Previous research has indicated that implicit attentional bias to alcohol-related cues may serve as a cognitive measure of susceptibility to alcohol dependence. The primary goal of the current study was to examine whether college students who drink to escape dysphoric emotions or moods (i.e., escape drinkers) have stronger attentional biases for alcohol-related cues than non-escape drinkers. Additionally, because previous research has shown that presentation time and content of smoking-related stimuli moderates differences between smokers' and nonsmokers' reaction times, this study sought to determine whether these effects generalized to alcohol-related stimuli. Participants who were identified as either escape (n = 74) or non-escape drinkers (n = 48) completed a dot-probe task in which alcohol-related pictures that contained humans interacting with the alcohol-related cues (active) or alcohol-related cues alone (inactive) were presented along with matched control pictures. These stimuli were presented for either 500 ms or 2000 ms to determine whether attentional biases occur as a function of initial or maintained attention to the alcohol-related cues. Escape drinkers displayed a significantly stronger attentional bias for alcohol-related inactive cues at longer presentation times (i.e., 2000 ms) compared to non-escape drinkers. This bias was independent of alcohol dependence and family history of alcoholism. These results suggest that in addition to dependence and family history, escape drinking is an important factor to consider when examining attentional biases to alcohol-related cues.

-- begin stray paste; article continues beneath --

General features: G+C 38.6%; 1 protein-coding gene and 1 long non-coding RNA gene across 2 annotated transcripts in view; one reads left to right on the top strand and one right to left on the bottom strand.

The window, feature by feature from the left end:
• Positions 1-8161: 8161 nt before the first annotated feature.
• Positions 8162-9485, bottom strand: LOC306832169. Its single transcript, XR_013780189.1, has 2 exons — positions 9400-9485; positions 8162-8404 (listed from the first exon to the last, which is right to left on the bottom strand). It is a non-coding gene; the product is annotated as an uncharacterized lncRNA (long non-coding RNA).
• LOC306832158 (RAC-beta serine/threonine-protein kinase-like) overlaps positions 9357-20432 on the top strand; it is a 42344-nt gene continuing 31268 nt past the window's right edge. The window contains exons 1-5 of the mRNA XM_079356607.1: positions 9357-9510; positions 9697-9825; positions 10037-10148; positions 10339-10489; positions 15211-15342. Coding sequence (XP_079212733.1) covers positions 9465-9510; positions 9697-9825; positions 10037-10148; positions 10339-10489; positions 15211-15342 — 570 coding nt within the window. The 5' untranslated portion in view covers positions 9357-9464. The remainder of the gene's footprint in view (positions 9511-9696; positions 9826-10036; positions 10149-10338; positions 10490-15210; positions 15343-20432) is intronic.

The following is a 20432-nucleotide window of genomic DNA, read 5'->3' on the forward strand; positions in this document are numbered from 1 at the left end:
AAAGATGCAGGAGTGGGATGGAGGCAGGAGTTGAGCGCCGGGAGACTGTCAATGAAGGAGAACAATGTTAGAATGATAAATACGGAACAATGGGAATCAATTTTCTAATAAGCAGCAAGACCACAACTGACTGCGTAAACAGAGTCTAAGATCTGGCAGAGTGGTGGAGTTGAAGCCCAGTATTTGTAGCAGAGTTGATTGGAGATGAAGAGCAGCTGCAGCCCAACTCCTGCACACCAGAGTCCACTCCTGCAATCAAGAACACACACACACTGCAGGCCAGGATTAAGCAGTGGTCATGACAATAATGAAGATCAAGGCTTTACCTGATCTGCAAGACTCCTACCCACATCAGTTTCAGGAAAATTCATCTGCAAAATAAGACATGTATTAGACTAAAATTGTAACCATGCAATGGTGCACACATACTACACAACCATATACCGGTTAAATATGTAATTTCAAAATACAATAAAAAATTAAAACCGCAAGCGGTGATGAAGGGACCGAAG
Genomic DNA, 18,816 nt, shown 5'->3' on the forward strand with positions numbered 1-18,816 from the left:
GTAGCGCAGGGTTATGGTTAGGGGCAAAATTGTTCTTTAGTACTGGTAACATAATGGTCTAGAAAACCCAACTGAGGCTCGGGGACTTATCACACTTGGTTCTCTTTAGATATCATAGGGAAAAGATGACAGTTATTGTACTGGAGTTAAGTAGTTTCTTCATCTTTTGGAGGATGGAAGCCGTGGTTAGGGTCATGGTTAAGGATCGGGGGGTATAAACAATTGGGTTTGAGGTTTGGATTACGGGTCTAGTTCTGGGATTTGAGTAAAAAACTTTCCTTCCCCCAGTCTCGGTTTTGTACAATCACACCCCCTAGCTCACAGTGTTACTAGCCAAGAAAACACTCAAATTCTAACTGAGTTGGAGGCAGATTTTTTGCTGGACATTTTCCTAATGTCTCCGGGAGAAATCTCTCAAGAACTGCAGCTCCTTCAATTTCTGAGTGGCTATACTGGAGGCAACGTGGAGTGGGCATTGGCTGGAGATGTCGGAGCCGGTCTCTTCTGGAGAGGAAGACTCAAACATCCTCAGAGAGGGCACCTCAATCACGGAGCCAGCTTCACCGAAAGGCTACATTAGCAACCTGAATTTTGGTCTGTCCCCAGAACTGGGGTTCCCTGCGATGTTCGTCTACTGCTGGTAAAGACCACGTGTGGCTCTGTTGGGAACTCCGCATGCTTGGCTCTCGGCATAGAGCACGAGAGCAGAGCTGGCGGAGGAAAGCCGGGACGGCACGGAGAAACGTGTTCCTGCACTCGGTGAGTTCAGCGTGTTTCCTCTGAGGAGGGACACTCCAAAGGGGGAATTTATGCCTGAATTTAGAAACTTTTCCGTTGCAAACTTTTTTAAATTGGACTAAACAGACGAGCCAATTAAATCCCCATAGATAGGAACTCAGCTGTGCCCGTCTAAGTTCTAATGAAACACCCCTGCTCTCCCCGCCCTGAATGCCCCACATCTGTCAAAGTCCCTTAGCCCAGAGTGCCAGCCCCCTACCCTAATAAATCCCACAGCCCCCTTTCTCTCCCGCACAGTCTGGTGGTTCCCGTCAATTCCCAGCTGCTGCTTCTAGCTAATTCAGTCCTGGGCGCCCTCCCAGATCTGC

Forestell, Catherine A.; Dickter, Cheryl L.; and Young, Chelsie M., Take Me Away: The Relationship Between Escape Drinking and Attentional Bias for Alcohol-Related Cues (2012). Alcohol, 46(6), 543-549.